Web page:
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Uber to offer a carpool option in Miami

Ryan Graves, Uber’s Senior Vice President and Head of Global Operations, speaks in Miami, regarding uberPOOL, and how this new ride sharing option can help address Miami-Dade’s transportation issues Friday, Nov. 13, 2015. Designed to help save riders money, uberPOOL matches Uber riders heading in the same direction, reducing transportation costs dramatically. The new option also benefits Uber driver-partners by maximizing their efficiency earning money on longer trips, without the downtime between passengers.
Ryan Graves, Uber’s Senior Vice President and Head of Global Operations, speaks in Miami, regarding uberPOOL, and how this new ride sharing option can help address Miami-Dade’s transportation issues Friday, Nov. 13, 2015. Designed to help save riders money, uberPOOL matches Uber riders heading in the same direction, reducing transportation costs dramatically. The new option also benefits Uber driver-partners by maximizing their efficiency earning money on longer trips, without the downtime between passengers. wmichot@miamiherald.com

Ride-sharing service Uber will start offering Miami customers next week a chance to knock 25 to 50 percent of their fares by traveling with another passenger headed in the same direction.

The new service, UberPool, will debut on Nov. 19. Initially it will be available only in Miami, Miami Beach and parts of Coral Gables. Eventually the company plans to expand it through its entire South Florida operational area, including Broward and Palm Beach.

“It’s a way to help relieve some of the congestion on Miami streets, and save customers some money at the same time,” said Kasra Moshkani, Uber’s South Florida general manager. “Anybody who’s been out on I-95 or 836 at rush hour knows how many cars are out there. This is a way to cut back.”

Customers who are summoning a car by clicking on the Uber app on their cellphones will now see an option to use UberPool. If they choose it, Uber’s software will match them up with another nearby passenger traveling to the same area. And the software will have plenty of choices, Moshkani said.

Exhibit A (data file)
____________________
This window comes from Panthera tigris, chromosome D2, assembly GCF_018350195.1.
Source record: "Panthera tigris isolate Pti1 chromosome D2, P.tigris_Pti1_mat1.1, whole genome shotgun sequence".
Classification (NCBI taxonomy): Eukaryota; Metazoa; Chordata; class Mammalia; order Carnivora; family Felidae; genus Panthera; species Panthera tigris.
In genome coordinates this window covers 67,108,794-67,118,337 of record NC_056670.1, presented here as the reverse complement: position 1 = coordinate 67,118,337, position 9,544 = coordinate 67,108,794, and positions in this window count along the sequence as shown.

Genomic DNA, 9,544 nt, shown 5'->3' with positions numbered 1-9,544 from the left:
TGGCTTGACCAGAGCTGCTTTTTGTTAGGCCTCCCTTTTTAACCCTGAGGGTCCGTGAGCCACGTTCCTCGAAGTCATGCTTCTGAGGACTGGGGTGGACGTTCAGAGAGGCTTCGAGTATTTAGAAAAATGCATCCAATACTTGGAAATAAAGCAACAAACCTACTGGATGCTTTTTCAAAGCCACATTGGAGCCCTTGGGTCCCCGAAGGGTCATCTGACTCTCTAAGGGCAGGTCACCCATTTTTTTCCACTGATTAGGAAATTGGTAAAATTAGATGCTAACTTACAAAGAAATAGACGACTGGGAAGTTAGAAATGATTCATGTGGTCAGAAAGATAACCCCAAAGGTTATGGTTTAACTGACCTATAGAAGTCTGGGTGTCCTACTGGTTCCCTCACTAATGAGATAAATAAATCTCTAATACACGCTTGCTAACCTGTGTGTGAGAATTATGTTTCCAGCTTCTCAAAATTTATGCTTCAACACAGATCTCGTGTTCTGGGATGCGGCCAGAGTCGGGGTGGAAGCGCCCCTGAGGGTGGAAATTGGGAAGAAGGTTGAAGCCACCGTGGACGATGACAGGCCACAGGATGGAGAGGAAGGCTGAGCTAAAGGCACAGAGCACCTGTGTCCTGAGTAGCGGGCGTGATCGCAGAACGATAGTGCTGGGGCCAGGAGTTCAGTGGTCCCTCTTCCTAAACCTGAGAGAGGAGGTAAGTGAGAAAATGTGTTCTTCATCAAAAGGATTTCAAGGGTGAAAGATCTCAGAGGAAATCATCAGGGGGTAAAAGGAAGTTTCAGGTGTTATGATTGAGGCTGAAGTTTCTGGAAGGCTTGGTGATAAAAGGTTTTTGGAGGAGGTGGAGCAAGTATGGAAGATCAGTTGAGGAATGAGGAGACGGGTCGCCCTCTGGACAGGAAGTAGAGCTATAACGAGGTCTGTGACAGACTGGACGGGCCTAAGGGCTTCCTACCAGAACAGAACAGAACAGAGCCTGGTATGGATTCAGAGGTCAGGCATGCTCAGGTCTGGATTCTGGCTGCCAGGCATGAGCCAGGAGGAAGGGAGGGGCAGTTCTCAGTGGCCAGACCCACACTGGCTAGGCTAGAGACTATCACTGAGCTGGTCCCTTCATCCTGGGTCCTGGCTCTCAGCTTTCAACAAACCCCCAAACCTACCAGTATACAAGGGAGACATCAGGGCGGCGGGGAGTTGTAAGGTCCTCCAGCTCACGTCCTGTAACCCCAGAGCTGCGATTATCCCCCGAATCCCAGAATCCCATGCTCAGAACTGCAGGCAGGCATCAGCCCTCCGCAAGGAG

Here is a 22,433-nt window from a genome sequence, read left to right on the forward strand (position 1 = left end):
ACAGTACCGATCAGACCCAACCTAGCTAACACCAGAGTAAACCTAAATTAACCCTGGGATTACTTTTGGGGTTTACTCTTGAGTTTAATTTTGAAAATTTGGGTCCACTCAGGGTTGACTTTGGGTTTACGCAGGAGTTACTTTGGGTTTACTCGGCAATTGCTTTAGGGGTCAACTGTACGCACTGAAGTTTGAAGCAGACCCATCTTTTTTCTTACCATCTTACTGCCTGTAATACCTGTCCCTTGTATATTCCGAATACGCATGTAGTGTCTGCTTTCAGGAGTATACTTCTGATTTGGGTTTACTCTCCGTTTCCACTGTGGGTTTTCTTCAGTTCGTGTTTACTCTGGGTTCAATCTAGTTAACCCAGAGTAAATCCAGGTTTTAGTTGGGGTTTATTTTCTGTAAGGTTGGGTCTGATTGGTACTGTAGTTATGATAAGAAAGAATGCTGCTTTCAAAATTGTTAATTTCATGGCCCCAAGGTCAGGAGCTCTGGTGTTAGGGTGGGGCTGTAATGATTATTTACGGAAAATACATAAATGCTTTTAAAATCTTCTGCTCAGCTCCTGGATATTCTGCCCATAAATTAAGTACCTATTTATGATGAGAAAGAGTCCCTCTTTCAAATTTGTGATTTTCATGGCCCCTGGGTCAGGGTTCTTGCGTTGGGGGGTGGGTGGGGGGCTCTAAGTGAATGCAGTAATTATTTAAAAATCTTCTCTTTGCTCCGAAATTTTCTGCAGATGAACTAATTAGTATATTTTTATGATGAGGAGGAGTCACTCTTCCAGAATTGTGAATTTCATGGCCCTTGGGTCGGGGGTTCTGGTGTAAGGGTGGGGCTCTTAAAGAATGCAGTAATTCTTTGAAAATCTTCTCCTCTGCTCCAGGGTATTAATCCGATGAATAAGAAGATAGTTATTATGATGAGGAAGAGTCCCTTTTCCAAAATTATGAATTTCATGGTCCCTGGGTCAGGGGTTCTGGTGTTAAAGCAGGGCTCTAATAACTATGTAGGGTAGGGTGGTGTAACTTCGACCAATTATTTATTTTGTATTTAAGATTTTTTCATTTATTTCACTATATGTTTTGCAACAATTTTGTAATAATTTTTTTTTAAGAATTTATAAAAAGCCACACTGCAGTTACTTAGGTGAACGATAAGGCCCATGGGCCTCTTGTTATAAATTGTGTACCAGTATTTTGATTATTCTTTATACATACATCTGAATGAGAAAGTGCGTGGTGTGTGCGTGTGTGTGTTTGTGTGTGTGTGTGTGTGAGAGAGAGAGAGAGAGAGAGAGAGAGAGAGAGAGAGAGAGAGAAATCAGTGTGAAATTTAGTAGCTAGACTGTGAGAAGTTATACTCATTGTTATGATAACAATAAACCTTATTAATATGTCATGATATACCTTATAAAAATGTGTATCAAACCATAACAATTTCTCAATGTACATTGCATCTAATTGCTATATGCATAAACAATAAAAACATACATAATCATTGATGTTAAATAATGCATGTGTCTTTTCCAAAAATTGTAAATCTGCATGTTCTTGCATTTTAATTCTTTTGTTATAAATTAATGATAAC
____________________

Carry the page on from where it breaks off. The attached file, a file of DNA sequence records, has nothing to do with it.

“We noticed a long time ago that for almost every customer calling for a car, there was what we call a look-alike trip nearby at the same time,” he said. “It was a logical fit and it just requires an extra couple of minutes of the customer’s time.”

Miami is the eighth U.S. city to add UberPool, which started out in San Francisco a little over a year ago and has been successful everywhere else it’s been tried — partly because of the reduced fares, partly because a lot of customers like the social aspects of sharing a ride.

In some cases, they really like it: “It’s speed-dating on demand, and the people doing it say it’s better than Tinder,” noted the popular Silicon Valley website Re/code.com. One particularly enthusiastic pair of San Francisco customers even got married after meeting in an Uber back seat.

Nonetheless, there are enough hazards — tardiness at the pickup point, overripe post-gym aromas — that the company publishes a guide to UberPool etiquette. (“Consider chatting about the weather or your favorite sandwich, but perhaps avoid any heated political debate.”)

Uber, which began operating in Miami-Dade County in June 2014, remains technically illegal in the eyes of local authorities, though enforcement attempts have practically ceased and Mayor Carlos Gimenez says he expects the county to work out a legal operating agreement by the end of the year. Broward and Palm Beach counties last summer both revised their laws to make room for Uber and other ride-sharing companies.

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